First, the shock stories...
Have you heard the one about the 47-year-old woman who went to hospital with stomach pains so severe she thought she had kidney stones? Well, upon examination, she was told in no uncertain terms she was pregnant…and she gave birth to a healthy baby girl just one hour later!
And what about Ada Guan? The 23 year old who didn’t realise she was pregnant until she went into labour on a flight to Tokyo? This Canadian woman had taken a pregnancy test several weeks earlier which was negative and apart from a little bit of weight gain, she didn’t seem to be showing any signs of a baby bump whatsoever.
No, these aren't rubbish, woefully unfunny jokes, they're true stories. And as it turns out, being pregnant and not having the faintest clue is a very real condition.
Cryptic pregnancy is more common than you think
As bizarre as it sounds, cryptic pregnancy (or 'denied pregnancy' if you're in the US) is a very real phenomenon. Some women do become pregnant and are genuinely unaware they're expecting until several months into their pregnancies - or more shockingly - when they go into labour.
It's not just something made up by the tabloids to sell newspapers. It might not be the norm and it's got some experts unconvinced, but there are some genuine cases.
Take Katie Price. She's known as a bit of an expert when it comes to being pregnant but she was shocked to discover in the spring of 2014 that she was 6 months pregnant again just 8 months after giving birth to her daughter Jett. 'I had some really bad stomach pains,' she explains. 'I didn't feel pregnant, though.” After returning home from a holiday, she took a test and discovered the surprising news.
And just recently, 28-year-old Kiwi Charlene Wells gave birth to a healthy baby boy, less than 15 hours after finding out she was pregnant.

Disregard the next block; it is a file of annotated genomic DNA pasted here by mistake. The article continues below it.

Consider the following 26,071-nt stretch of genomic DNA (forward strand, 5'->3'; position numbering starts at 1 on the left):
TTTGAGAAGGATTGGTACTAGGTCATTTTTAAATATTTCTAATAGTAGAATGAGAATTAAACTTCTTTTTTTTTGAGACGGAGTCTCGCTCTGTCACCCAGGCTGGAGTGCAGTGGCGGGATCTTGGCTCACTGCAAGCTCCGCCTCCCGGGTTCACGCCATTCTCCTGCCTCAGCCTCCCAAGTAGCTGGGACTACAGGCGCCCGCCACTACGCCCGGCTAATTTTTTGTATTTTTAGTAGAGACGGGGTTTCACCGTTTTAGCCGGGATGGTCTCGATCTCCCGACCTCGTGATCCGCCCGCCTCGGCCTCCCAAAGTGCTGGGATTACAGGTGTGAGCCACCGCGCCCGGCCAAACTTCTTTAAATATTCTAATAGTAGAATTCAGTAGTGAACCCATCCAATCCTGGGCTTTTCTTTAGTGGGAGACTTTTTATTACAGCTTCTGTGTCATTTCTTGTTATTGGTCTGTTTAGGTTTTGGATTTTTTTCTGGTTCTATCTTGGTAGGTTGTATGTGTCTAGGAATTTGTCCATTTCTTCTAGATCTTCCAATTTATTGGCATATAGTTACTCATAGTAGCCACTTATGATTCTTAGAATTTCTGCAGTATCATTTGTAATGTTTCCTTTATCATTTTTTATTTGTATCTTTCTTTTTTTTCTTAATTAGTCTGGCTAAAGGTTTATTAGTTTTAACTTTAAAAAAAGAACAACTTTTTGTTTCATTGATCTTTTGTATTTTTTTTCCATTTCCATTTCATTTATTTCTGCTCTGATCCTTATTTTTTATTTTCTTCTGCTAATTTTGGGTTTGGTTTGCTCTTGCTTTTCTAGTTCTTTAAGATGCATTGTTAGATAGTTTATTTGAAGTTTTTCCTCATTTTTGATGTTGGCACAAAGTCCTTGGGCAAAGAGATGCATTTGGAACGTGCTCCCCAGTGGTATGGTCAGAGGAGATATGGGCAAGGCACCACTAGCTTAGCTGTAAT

But how could you not know?
Charlene had never felt her baby kick because her placenta was in an unusual spot, so when she started experiencing severe abdominal pain and went to hospital, a pregnancy test quickly revealed she was 40-weeks pregnant.
"I was pretty shocked. I thought it was kidney stones or something," the surprised new mum said in perhaps the understatement of the year.
And sometimes you know, but the pregnancy test says No
This is the most common form of cryptic pregnancy - when your instinct tells you you're pregnant but pregnancy tests disagree, even when you're 3 months pregnant.
Don't take our word for it. It's happened to MFMers...
Allison Jones was trying for a baby and had taken numerous pregnancy tests which had all been negative. "I finally got my BFP [Big Fat Positive - on a pregnancy test] at 15 weeks!!! I am almost 16 weeks," she says on our forum. "Finally got a positive home urine test! I knew I was pregnant, had many symptoms but all BFN [Big Fat Negative] until today!"
Star75, a 40-year-old mum of 4, says, "With my second pregnancy, I didn't get a positive result until I was 3 months pregnant - but all the others showed up quickly.'